HP is the latest IT player to throw its hat in the digital entertainment ring unveiling a swag of new digital photography and home entertainment products which it hopes will cement its future in the digital home consumer market.
Unveiling more than 30 new products to the media in Shanghai last week, HP's senior vice president for Image and Printing in Asia Pacific, Christopher Morgan, said HP's two pronged strategy had seen the vendor tackle the digital photography market first, with home entertainment products the second phase of the attack.
"HP is moving from the home office and we're now coming into the living room," said Morgan. "We're building the lean-back experience."
The new product portfolio includes new digital cameras and camera printers along with home entertainment-focused notebooks and PCs and a converged iPaq.
It also includes LCD and plasma displays and an all-in-one home theatre product -- the Instant Cinema Digital Projector ep9010, which includes a DLP projector, DVD player, and integrated subwoofer and 2.1 channel sound.
But a number of HP products announced in the US -- including its plasma displays and the HP iPod and the digital entertainment hub product recently announced by CEO Carly Fiorina -- won't be seen here this year.
A spokesperson for HP Australia confirmed that the company "was evaluating the business case for the Asian market" for the products, which have not yet been slated for Australian release.
According to Morgan, the reasons for delaying the release in some Asia Pac markets was due to the logistics of bringing a raft of new products to market.
Additionally, the Australian market for digital photography was lagging behind the US, with more work needed to develop market readiness and build HP's profile, he said.
"Here in A/NZ we'll have a stronger initial focus on photography. Consumers are first going to come in on specific use devices such as games or photography. Over time we're going to have to mix those [using storage and sharing hubs such as Media Centre PCs]," said Morgan.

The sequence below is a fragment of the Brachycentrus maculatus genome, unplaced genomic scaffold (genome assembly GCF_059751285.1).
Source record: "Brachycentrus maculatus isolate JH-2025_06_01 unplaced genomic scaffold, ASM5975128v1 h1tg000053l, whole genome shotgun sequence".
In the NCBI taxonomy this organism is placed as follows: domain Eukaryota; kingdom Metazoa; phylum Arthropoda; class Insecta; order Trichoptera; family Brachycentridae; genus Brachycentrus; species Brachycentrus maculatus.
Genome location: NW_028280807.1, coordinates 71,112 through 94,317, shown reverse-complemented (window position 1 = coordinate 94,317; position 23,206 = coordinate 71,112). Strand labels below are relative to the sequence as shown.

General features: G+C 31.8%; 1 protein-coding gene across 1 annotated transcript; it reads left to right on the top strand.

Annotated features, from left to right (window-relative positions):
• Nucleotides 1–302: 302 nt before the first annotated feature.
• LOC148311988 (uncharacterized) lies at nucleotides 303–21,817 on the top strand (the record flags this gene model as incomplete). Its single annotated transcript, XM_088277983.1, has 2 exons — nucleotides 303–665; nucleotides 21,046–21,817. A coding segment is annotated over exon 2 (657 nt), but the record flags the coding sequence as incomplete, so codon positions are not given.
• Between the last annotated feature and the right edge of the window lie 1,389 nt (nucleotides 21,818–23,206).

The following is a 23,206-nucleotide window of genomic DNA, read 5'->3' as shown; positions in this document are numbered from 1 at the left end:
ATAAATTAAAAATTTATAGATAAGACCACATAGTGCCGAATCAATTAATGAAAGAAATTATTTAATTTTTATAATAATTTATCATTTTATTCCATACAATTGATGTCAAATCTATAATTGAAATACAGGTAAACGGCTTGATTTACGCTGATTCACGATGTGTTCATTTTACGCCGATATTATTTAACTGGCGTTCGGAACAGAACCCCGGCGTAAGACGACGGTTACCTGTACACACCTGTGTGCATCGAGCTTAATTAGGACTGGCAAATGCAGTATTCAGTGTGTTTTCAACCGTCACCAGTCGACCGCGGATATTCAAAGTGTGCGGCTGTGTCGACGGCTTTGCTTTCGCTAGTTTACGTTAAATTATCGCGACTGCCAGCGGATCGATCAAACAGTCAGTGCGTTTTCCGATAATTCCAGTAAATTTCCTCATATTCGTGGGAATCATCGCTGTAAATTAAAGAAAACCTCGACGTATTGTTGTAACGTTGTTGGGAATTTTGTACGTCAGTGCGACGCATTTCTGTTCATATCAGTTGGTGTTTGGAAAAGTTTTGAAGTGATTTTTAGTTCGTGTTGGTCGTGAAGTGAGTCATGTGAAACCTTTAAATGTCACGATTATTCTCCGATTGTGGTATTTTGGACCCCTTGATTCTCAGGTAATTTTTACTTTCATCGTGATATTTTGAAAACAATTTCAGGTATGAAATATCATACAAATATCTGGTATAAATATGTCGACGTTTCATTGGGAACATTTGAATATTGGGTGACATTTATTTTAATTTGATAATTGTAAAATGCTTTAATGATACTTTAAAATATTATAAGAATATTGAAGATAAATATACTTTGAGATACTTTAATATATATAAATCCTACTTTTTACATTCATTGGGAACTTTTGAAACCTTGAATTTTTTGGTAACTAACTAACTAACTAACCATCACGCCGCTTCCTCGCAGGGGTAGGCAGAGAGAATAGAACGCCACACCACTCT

The migration of the PC to the "lean-back" experience of the loungeroom Media Centre PC was a dramatic evolution, he said. "In the US, Media Centre has moved forward and is already a significant part of the product portfolio."
While devices such as Media Centre PCs -- designed as loungeroom entertainment hubs for storing and playing TV, DVD, digital photos and music -- are coming to market in Australia over the next month, Morgan believed that the technology was about 18 months away from coming of age.
With its Windows Media Centre PC slated for release on 30 September, HP will also offer a mobile entertainment solution with the Pavilion entertainment notebook. The company is also claiming an industry first with its Instant Cinema Digital Projector ep9010 -- which includes a DLP projector with integrated DVD and audio.
"All the consumer needs to do is plug in the power, there are no other wires," said Morgan. It's ease of use and ability to be stored when not in use would both be selling points, said Morgan.
"Before, the big challenge was convincing your spouse to let you install a home theatre, or the gigantic commitment to space you don't want to give up," said Morgan. "Now you can keep it in the closet, and there's only one cable to plug in."
With a new ad campaign kicking off from October with the tagline "making it real", Morgan said HP was moving the emphasis from "devices and faster specs" to whole system approach with ease of use and interoperability.
Sarah Stokely travelled to Shanghai as a guest of HP.